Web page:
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From Chiwong, it took me six hours to walk to Thupten Choling Monastery, where my community of friends and family raised $5,250 to help rebuild the small nuns (ani’s) huts destroyed in the May 12th earthquake. Thupten Choling is home to three hundred and fifty ani’s and seventy monks. They are devoted to the deceased Kyabje Trulshik Rinpoche who passed away in Sept 2011. Trulshik Rinpoche was a very practiced and rare lama, extremely revered within the structure of the Tibetan Buddhist religion, a teacher to many high lamas globally including His Holiness the Dalai Lama. His body is enshrined and sits in front of the monastery hall at Thupten Choling.
When Trulshik Rinpoche was exiled from Tibet during the Chinese invasion in 1959, he was taken in by the Sherpa community in the Solu Khumbu (Everest) region of Nepal and eventually settled here to establish Thupten Choling hillside in the Mopung Valley.
The earthquake occurred at lunchtime. The ani’s were in the large mediation hall and the monks had just left for their bathroom break. This was fortunate as the hall is new, completed about a decade ago by Michael Schmitz, a gifted German engineer/builder/planner/developer/all around fabulous human. The huts as well as all of the original structures were not built to last, as the exiled community expected to eventually return to Tibet.
Currently, about 280 of the ani’s are living three, four or five in very small huts meant for one. 70 ani’s, including very old ones, sleep in makeshift tents of tin, wood and tarps. The tents are too warm during the day, and freezing at night. I toured all of the considerable destruction, the new construction, as well as visited anis in their huts and the tent camp at the bottom of the monastery grounds.
I was looked after by Mingma, my doting porter, and Ani Tenzin Ngadol, one of two nurses I’ve known over the years. Both Mingma and Ani Tenzin speak very broken English, but is was the only English to be had during my stay. The kitchen ani’s seriously hovered over me. When I sat to eat they wrapped me in mounds of blankets and stared smiling at me while I ate.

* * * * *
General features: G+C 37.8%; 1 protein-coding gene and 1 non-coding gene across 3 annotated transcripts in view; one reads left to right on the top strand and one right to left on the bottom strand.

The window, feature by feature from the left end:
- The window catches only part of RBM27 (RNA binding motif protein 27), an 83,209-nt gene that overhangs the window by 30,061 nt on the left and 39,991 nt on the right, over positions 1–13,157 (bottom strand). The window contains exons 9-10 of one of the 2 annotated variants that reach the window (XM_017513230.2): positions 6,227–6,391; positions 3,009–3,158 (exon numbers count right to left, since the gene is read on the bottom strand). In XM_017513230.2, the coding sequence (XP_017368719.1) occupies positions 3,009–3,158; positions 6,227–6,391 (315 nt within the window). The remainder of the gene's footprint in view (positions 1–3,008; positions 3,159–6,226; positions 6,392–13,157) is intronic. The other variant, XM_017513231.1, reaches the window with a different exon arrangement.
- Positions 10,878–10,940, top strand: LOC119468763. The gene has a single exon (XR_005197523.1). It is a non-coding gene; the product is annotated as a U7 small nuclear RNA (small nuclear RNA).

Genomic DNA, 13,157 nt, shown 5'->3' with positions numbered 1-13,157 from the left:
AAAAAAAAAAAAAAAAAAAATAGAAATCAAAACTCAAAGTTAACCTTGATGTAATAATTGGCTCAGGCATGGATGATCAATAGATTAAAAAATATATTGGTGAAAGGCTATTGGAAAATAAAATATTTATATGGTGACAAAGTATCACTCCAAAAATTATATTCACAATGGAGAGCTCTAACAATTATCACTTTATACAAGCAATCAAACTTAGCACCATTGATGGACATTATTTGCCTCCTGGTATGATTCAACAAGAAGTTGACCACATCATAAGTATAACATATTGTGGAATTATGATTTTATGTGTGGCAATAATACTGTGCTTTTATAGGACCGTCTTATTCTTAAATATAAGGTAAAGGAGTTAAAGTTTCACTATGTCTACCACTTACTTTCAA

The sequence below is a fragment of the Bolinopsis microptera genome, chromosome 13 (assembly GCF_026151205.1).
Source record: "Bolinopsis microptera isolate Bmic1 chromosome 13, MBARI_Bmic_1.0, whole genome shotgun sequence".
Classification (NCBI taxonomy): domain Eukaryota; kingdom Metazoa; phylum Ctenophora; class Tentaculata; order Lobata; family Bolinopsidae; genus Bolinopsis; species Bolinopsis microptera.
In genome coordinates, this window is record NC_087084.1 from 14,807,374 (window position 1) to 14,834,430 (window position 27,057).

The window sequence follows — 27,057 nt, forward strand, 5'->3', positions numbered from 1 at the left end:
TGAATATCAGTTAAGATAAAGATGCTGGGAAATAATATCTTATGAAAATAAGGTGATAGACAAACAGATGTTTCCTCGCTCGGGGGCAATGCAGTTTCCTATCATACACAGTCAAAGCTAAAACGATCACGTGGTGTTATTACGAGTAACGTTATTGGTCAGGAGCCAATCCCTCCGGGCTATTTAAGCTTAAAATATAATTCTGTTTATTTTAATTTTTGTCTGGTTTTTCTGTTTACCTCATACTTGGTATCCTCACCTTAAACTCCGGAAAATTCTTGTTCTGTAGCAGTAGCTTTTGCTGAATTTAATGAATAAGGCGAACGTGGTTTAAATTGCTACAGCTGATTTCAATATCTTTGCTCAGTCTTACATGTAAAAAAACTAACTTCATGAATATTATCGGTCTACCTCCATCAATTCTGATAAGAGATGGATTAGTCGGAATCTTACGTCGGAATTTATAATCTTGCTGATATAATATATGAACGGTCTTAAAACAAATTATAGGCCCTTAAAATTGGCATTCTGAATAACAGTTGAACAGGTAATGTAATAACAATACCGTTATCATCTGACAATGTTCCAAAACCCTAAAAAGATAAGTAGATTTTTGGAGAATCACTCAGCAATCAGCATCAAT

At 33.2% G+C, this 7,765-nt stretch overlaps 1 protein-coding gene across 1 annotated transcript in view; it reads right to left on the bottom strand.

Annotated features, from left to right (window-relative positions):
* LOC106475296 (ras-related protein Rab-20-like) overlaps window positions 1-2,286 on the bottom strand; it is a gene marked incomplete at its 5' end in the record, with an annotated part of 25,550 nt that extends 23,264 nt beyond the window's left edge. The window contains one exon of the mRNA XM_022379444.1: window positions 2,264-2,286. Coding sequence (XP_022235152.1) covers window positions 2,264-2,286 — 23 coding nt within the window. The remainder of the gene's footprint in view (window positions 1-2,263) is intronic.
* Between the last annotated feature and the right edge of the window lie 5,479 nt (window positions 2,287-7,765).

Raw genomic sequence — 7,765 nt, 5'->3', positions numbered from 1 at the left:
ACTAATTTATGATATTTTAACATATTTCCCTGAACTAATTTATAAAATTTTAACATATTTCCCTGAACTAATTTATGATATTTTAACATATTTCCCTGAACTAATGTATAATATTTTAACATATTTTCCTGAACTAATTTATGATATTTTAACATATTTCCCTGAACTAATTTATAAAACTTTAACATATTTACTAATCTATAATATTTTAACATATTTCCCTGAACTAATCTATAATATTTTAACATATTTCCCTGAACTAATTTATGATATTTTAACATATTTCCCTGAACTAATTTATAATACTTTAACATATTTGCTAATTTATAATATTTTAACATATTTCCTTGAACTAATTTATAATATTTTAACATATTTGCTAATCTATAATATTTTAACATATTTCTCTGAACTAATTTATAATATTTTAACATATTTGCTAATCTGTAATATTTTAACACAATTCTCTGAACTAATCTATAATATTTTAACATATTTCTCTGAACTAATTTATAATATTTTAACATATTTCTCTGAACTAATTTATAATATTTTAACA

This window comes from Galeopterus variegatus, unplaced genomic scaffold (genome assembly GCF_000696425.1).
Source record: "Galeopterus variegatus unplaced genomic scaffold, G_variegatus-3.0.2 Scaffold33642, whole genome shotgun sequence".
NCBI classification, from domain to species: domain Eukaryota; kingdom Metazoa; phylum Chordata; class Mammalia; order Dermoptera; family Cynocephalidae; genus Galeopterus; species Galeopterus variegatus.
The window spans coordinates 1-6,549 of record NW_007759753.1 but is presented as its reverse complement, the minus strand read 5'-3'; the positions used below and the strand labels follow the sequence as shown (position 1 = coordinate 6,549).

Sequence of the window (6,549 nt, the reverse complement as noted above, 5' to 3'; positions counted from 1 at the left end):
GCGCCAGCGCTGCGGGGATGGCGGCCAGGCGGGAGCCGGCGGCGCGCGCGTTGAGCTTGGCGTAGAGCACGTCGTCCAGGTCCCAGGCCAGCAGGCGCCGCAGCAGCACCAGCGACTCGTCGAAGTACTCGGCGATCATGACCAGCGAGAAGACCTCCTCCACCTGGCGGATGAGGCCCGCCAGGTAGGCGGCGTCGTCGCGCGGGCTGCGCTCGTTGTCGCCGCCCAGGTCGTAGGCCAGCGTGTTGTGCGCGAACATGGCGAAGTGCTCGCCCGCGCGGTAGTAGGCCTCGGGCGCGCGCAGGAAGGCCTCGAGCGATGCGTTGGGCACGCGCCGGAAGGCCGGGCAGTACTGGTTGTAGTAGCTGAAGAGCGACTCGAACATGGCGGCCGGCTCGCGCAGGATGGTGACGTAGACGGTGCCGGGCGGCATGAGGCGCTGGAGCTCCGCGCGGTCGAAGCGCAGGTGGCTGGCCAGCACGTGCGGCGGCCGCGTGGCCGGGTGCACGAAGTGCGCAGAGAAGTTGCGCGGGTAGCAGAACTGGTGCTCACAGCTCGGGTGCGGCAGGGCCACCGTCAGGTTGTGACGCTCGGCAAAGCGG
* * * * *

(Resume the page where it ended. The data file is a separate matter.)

The ani’s work hard all day. They pray and meditate early in the morning late into the evening. They’re lives are filled with hard labor, currently with the reconstruction, as well as preparing the ground for a new road leading directly to the monastery steps. I was asked if I could help raise money for a jeep so that they no longer needed to haul all of their food miles in on their backs. The health clinic also suffered irreparable damage and needs to be rebuilt…they can also use a larger supply of drugs.
There is no way to fully communicate the appreciation and gratitude that was poured upon me during my stay. I was moved to tears and laughter constantly during my three nights here. This was my eighth visit to Thupten Choling, and the first since the passing of Trulshik Rinpoche. In many ways, it is the heart center of my world. I feel an unspeakable connection to Trulshik Rinpoche and to the ani’s, with their deep, pure, devotion. Sitting in the hall during prayers and meditation, is a source of deep inspiration and strength.
My time here is always a reality and value check. The standard of living, by Western criteria, is so far below the poverty level. Regardless, they live and work with deep smiles that emanate joy and love while they suffer so. The dynamics at this monastery are complicated and I can’t claim to understand. But, I join the individuals and groups around the world that feel the importance of preserving this vanishing culture, desire to help improve the quality of life of its inhabitants, and to keep this community safe and thriving.